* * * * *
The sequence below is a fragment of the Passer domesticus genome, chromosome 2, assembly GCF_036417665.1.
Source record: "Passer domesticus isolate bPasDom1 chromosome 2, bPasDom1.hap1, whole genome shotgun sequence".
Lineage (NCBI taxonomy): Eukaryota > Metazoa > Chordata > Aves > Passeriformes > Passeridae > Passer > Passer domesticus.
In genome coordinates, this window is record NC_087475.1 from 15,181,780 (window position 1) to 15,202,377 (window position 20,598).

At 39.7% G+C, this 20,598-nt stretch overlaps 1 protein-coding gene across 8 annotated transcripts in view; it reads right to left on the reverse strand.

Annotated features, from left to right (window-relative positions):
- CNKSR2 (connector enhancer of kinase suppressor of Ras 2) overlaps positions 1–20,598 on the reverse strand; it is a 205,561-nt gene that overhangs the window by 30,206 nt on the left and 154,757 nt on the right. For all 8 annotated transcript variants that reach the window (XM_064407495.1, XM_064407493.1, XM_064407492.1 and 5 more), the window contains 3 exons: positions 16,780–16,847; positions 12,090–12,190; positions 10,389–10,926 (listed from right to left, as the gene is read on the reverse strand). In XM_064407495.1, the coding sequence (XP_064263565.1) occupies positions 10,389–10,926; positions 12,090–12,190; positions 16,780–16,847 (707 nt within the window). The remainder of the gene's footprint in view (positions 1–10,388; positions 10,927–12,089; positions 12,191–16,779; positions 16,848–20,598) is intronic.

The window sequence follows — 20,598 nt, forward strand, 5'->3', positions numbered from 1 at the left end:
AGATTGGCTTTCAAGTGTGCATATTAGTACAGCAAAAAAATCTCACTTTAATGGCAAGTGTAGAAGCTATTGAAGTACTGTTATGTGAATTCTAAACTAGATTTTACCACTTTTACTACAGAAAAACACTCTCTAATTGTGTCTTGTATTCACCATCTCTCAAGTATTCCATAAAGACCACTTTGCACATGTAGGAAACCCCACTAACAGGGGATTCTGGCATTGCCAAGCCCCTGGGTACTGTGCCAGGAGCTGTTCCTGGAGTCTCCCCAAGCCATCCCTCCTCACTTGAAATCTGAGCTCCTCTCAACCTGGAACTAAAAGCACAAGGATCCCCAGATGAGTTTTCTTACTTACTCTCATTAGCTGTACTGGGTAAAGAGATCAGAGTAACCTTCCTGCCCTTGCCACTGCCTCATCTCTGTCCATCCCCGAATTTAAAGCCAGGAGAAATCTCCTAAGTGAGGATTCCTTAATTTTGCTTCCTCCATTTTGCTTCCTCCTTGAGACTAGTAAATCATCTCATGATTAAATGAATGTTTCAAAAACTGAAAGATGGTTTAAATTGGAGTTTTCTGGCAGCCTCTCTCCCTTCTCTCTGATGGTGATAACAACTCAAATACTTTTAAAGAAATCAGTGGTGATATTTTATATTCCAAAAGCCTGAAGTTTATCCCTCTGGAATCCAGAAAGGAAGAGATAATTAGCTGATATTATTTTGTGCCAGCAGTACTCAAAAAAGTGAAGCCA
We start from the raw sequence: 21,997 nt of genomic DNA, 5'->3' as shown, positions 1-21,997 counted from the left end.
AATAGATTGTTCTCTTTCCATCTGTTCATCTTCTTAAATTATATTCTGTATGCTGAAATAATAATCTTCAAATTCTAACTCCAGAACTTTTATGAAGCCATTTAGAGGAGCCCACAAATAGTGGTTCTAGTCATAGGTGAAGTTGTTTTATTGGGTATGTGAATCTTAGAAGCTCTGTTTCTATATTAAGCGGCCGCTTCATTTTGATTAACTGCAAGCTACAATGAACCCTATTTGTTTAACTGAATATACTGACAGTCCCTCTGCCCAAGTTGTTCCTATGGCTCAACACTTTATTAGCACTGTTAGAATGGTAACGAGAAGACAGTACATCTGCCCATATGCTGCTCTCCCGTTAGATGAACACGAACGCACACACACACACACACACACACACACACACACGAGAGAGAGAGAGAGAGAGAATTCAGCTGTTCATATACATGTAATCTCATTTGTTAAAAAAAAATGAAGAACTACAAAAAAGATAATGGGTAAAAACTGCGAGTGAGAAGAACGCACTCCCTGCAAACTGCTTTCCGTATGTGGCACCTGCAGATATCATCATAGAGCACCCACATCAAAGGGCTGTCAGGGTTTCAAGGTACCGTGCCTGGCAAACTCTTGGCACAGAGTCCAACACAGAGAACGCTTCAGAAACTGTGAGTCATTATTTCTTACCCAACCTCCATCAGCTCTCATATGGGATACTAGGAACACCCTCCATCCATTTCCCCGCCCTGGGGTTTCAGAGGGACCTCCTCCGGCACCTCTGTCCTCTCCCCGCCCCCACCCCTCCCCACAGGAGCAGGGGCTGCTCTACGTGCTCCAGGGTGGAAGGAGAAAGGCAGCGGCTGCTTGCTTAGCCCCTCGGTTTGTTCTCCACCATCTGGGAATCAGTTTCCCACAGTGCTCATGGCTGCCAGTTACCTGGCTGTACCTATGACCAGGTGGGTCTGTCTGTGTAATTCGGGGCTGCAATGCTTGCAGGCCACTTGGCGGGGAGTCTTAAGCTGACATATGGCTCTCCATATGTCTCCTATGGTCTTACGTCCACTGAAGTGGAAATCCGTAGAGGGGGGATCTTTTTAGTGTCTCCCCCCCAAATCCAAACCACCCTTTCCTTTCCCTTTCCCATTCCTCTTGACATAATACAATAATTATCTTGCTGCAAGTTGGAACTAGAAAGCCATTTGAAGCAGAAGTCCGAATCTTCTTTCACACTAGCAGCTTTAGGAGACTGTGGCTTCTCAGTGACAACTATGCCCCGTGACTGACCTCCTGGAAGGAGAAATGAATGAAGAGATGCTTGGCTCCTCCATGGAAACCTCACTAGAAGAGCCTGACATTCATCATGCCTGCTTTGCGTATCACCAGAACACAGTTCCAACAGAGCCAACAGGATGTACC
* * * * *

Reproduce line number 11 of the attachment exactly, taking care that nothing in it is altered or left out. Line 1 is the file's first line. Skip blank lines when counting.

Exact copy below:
AATAGATTGTTCTCTTTCCATCTGTTCATCTTCTTAAATTATATTCTGTATGCTGAAATAATAATCTTCAAATTCTAACTCCAGAACTTTTATGAAGCCATTTAGAGGAGCCCACAAATAGTGGTTCTAGTCATAGGTGAAGTTGTTTTATTGGGTATGTGAATCTTAGAAGCTCTGTTTCTATATTAAGCGGCCGCTTCATTTTGATTAACTGCAAGCTACAATGAACCCTATTTGTTTAACTGAATATACTGACAGTCCCTCTGCCCAAGTTGTTCCTATGGCTCAACACTTTATTAGCACTGTTAGAATGGTAACGAGAAGACAGTACATCTGCCCATATGCTGCTCTCCCGTTAGATGAACACGAACGCACACACACACACACACACACACACACACACACGAGAGAGAGAGAGAGAGAGAATTCAGCTGTTCATATACATGTAATCTCATTTGTTAAAAAAAAATGAAGAACTACAAAAAAGATAATGGGTAAAAACTGCGAGTGAGAAGAACGCACTCCCTGCAAACTGCTTTCCGTATGTGGCACCTGCAGATATCATCATAGAGCACCCACATCAAAGGGCTGTCAGGGTTTCAAGGTACCGTGCCTGGCAAACTCTTGGCACAGAGTCCAACACAGAGAACGCTTCAGAAACTGTGAGTCATTATTTCTTACCCAACCTCCATCAGCTCTCATATGGGATACTAGGAACACCCTCCATCCATTTCCCCGCCCTGGGGTTTCAGAGGGACCTCCTCCGGCACCTCTGTCCTCTCCCCGCCCCCACCCCTCCCCACAGGAGCAGGGGCTGCTCTACGTGCTCCAGGGTGGAAGGAGAAAGGCAGCGGCTGCTTGCTTAGCCCCTCGGTTTGTTCTCCACCATCTGGGAATCAGTTTCCCACAGTGCTCATGGCTGCCAGTTACCTGGCTGTACCTATGACCAGGTGGGTCTGTCTGTGTAATTCGGGGCTGCAATGCTTGCAGGCCACTTGGCGGGGAGTCTTAAGCTGACATATGGCTCTCCATATGTCTCCTATGGTCTTACGTCCACTGAAGTGGAAATCCGTAGAGGGGGGATCTTTTTAGTGTCTCCCCCCCAAATCCAAACCACCCTTTCCTTTCCCTTTCCCATTCCTCTTGACATAATACAATAATTATCTTGCTGCAAGTTGGAACTAGAAAGCCATTTGAAGCAGAAGTCCGAATCTTCTTTCACACTAGCAGCTTTAGGAGACTGTGGCTTCTCAGTGACAACTATGCCCCGTGACTGACCTCCTGGAAGGAGAAATGAATGAAGAGATGCTTGGCTCCTCCATGGAAACCTCACTAGAAGAGCCTGACATTCATCATGCCTGCTTTGCGTATCACCAGAACACAGTTCCAACAGAGCCAACAGGATGTACC